“He does not pretend to be an ascetic, he comes, on the contrary, to show that neither meat nor drink can save a man. What do you say, then, of this Son of man?”

Luke 7:34-35. And ye say, Behold a gluttonous man, and a winebibber, a friend of publicans and sinners! But wisdom is justified of all her children.

Though the world contemns all wisdom’s children, whichever way they go, and is not pleased with their manners, whatever manners they possess, yet, in the long run, when the wisdom of God shall be all unfolded, it will be seen that the roughness of John and the gentleness and lovingkindness of Jesus were both right in their proper place. If fish are not caught in the gospel fishery, it may sometimes be the fisherman’s fault, but more often, it is the fault of the fish themselves. Here we have two very different kinds of fishermen, yet neither of them attracts all, though each of them draws some.

Luke 7:36-37. And one of the Pharisees desired him that he would eat with him. And he went into the Pharisee’s house, and sat down to meat. And, behold, —

For it is a wonder of grace: “Behold,” —

Luke 7:37. A woman in the city, which was a sinner, —

A sinner by profession, a public and notorious sinner, —

Luke 7:37-44. When she knew that Jesus sat at meat in the Pharisee’s house, brought an alabaster box; of ointment, and stood at his feet behind him weeping, and began to wash his feet with tears, and did wipe them with the hairs of her head, and kissed his feet, and anointed them with the ointment. Now when the Pharisee which had bidden him saw it, he spake within himself, saying, This man, if he were a prophet, would have known who and what manner of woman this is that toucheth him: for she is a sinner. And Jesus answering said unto him, Simon, I have somewhat to say unto thee. And he saith, Master, say on. There was a certain creditor which had two debtors: the one owed five hundred pence, and the other fifty. And when they had nothing to pay, he frankly forgave them both. Tell me therefore, which of them will love him most? Simon answered and said, I suppose that he, to whom he forgave most. And he said unto him, Thou hast rightly judged. And he turned to the woman, and said unto Simon seest thou this woman? I entered into thine house, thou gavest me no water for my feet:

“Though it was only a common act of courtesy, such as should always be shown to a guest, thou didst neglect that;” —

Luke 7:44. But she hath washed my feet with tears, and wiped them with the hair of her head.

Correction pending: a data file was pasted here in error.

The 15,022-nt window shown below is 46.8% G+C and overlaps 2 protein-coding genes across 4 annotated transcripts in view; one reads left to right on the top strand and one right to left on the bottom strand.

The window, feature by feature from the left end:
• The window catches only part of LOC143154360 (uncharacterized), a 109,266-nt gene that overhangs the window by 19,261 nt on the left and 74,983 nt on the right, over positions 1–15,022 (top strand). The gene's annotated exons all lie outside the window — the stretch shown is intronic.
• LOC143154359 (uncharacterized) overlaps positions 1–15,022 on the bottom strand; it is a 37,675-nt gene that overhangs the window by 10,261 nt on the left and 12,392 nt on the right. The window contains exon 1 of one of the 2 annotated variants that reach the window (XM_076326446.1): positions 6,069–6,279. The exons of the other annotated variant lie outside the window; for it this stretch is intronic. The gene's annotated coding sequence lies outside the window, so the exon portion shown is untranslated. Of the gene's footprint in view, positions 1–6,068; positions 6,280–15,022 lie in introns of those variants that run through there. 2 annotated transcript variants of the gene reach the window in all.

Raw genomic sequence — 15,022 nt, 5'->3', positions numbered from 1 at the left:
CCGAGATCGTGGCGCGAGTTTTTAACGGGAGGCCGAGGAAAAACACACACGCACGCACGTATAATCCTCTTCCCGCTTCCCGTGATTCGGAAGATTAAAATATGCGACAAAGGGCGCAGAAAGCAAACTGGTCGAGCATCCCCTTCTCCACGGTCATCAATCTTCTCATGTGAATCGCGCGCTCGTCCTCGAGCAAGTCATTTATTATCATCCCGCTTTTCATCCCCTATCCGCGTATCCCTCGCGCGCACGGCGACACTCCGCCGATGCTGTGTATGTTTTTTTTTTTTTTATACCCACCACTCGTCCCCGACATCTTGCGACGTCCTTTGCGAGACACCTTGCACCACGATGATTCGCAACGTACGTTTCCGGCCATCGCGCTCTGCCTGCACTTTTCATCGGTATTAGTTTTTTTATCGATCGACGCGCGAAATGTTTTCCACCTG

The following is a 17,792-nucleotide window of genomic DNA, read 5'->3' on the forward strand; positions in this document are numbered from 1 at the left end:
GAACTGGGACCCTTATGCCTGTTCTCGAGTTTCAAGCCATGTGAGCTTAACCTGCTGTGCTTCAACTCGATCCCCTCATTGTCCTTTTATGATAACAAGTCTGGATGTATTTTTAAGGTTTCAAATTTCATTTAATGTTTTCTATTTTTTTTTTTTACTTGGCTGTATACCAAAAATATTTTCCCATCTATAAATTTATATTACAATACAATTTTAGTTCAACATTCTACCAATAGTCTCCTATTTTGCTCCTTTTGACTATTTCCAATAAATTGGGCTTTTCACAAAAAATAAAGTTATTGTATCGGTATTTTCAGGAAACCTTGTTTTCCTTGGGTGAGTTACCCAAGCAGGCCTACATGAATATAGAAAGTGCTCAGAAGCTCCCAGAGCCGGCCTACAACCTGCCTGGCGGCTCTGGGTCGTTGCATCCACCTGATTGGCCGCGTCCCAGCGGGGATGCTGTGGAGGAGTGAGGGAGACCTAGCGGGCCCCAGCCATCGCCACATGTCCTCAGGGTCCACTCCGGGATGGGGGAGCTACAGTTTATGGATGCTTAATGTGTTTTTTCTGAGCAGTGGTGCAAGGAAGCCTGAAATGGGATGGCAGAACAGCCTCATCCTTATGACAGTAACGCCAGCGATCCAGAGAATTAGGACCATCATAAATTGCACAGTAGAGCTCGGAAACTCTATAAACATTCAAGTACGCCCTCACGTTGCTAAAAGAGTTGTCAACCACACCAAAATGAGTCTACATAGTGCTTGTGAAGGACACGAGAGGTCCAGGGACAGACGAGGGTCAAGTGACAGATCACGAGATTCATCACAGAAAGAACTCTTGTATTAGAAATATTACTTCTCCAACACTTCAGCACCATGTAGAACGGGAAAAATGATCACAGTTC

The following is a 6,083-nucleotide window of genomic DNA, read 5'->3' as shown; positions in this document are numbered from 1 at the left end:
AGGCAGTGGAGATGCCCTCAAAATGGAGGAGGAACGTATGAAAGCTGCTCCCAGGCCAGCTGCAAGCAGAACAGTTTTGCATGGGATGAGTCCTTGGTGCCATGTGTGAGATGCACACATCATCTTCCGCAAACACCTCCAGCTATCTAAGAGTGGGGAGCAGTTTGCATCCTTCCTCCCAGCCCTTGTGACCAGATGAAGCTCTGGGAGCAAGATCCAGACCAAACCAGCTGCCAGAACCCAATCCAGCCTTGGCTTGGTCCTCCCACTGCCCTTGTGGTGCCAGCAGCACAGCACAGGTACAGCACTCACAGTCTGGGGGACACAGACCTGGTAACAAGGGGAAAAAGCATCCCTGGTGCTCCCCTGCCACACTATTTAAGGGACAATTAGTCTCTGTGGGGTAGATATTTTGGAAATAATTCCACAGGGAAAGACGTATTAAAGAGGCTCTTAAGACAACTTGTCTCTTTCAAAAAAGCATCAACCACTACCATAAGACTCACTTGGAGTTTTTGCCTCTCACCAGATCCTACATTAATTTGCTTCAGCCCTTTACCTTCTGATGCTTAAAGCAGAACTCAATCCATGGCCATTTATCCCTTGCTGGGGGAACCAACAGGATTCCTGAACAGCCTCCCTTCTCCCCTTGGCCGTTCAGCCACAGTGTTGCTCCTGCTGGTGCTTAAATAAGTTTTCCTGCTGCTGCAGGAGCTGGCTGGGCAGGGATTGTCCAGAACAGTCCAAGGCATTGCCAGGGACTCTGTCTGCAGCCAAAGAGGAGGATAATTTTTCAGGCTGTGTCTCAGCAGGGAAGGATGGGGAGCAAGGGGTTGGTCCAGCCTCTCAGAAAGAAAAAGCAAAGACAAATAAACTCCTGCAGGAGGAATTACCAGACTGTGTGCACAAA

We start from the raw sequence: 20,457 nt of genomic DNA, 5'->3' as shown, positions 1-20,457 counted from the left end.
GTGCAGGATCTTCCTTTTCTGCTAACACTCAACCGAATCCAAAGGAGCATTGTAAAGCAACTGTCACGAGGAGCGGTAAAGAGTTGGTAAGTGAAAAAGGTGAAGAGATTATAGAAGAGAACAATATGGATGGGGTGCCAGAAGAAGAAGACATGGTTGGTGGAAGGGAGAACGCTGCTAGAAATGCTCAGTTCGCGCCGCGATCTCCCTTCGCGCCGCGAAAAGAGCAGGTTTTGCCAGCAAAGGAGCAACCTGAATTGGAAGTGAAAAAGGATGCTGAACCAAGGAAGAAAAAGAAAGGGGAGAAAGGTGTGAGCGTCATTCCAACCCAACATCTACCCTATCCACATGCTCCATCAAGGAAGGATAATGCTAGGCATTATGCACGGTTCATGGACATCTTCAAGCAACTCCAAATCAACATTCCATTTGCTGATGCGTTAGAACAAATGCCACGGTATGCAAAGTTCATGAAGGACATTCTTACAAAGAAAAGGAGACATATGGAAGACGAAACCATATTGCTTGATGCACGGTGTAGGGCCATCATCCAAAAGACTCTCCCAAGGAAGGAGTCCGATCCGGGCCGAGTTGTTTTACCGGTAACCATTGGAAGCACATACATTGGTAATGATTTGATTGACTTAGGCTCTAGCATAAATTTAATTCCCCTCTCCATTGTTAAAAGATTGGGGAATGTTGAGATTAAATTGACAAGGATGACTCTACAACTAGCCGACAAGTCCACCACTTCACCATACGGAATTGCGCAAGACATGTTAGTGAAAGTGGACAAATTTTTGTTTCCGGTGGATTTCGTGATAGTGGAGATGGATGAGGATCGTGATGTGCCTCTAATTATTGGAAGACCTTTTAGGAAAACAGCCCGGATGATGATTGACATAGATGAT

“She has given my feet no common washing, for she has washed them with her tears. You would only have brought me a linen napkin, but she hath ‘wiped them with the hairs of her head.’”

Luke 7:45. Thou gavest me no kiss,

Which was usually given as a greeting to guests at that time. Simon had not given to Jesus the honour which was due to him, which would have been to kiss his forehead.

Luke 7:45. But this woman since the time I came in hath not ceased to kiss my feet.

Every word is emphatic to show how far she had gone beyond Simon, who thought himself so much better than she was.

Luke 7:46. My head with oil thou didst not anoint:

Another usual Eastern custom with guests whom the host intended to honour.

Luke 7:46. But this woman hath anointed my feet with ointment.

Anointed them, not with ordinary olive oil, but with precious costly ointment.

Luke 7:47. Wherefore I say unto thee, her sins, which are many, are forgiven; for she loved much:

“You know that her sins were many, and I tell you that they have been forgiven, and you can see, by her actions, that she loves much.”

Luke 7:47-48. But to whom little is forgiven, the same loveth little. And he said unto her, Thy sins are forgiven.

What music that sentence “Thy sins are forgiven,” must have been to her! ‘Ah!’ says one, “I also should like to hear that sentence. Beyond everything else in the whole world would I desire to hear Jesus say to me, ‘Thy sins are forgiven.’ Then put yourself in the place that this woman occupied.

When Joab clung to the horns of the altar, he had to die there, but this woman had fled to the feet of Jesus, and she did not die there; nor shall you, but at those blessed feet, weeping for sin, and trusting the great Sin-bearer, you shall receive assurance of pardon: “Thy sins are forgiven.”

Luke 7:49-50. And they that sat at meat with him began to say within themselves, Who is this that forgiveth sins also? and he said to the woman, Thy faith hath saved thee; go in peace.

He did not want this young convert, this beginner in the Christian life to hear the bickerings and controversies of these coarse spirits, so he said to her, “Go in peace; and, dear soul, if you have begun to find out that, even in the Christian Church there are many opinions concerning many things, do not trouble yourself about those things. This is enough for thee: “Thy faith hath saved thee; go in peace.” There may be some who are called to contend for this or that point of the faith; but, as for thee, poor child, if,